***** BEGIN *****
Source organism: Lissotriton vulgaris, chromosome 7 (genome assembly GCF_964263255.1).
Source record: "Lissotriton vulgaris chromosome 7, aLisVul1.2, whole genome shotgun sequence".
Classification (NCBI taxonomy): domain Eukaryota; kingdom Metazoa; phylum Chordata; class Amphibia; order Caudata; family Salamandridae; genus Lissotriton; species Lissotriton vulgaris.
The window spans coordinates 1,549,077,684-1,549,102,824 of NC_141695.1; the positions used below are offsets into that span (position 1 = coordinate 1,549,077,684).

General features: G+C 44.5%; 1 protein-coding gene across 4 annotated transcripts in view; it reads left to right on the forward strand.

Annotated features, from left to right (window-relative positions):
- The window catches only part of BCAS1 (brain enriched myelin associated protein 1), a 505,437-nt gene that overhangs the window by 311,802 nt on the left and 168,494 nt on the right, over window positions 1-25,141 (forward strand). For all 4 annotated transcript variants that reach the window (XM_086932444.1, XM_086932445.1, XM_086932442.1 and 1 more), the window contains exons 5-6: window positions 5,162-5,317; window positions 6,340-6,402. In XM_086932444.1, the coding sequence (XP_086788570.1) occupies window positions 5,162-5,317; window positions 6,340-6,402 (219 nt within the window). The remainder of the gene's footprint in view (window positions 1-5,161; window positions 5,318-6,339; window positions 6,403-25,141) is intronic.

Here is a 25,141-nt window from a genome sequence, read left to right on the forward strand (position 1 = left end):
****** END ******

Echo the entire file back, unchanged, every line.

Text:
Source organism: Lissotriton vulgaris, chromosome 7 (genome assembly GCF_964263255.1).
Source record: "Lissotriton vulgaris chromosome 7, aLisVul1.2, whole genome shotgun sequence".
Classification (NCBI taxonomy): domain Eukaryota; kingdom Metazoa; phylum Chordata; class Amphibia; order Caudata; family Salamandridae; genus Lissotriton; species Lissotriton vulgaris.
The window spans coordinates 1,549,077,684-1,549,102,824 of NC_141695.1; the positions used below are offsets into that span (position 1 = coordinate 1,549,077,684).

General features: G+C 44.5%; 1 protein-coding gene across 4 annotated transcripts in view; it reads left to right on the forward strand.

Annotated features, from left to right (window-relative positions):
- The window catches only part of BCAS1 (brain enriched myelin associated protein 1), a 505,437-nt gene that overhangs the window by 311,802 nt on the left and 168,494 nt on the right, over window positions 1-25,141 (forward strand). For all 4 annotated transcript variants that reach the window (XM_086932444.1, XM_086932445.1, XM_086932442.1 and 1 more), the window contains exons 5-6: window positions 5,162-5,317; window positions 6,340-6,402. In XM_086932444.1, the coding sequence (XP_086788570.1) occupies window positions 5,162-5,317; window positions 6,340-6,402 (219 nt within the window). The remainder of the gene's footprint in view (window positions 1-5,161; window positions 5,318-6,339; window positions 6,403-25,141) is intronic.

Here is a 25,141-nt window from a genome sequence, read left to right on the forward strand (position 1 = left end):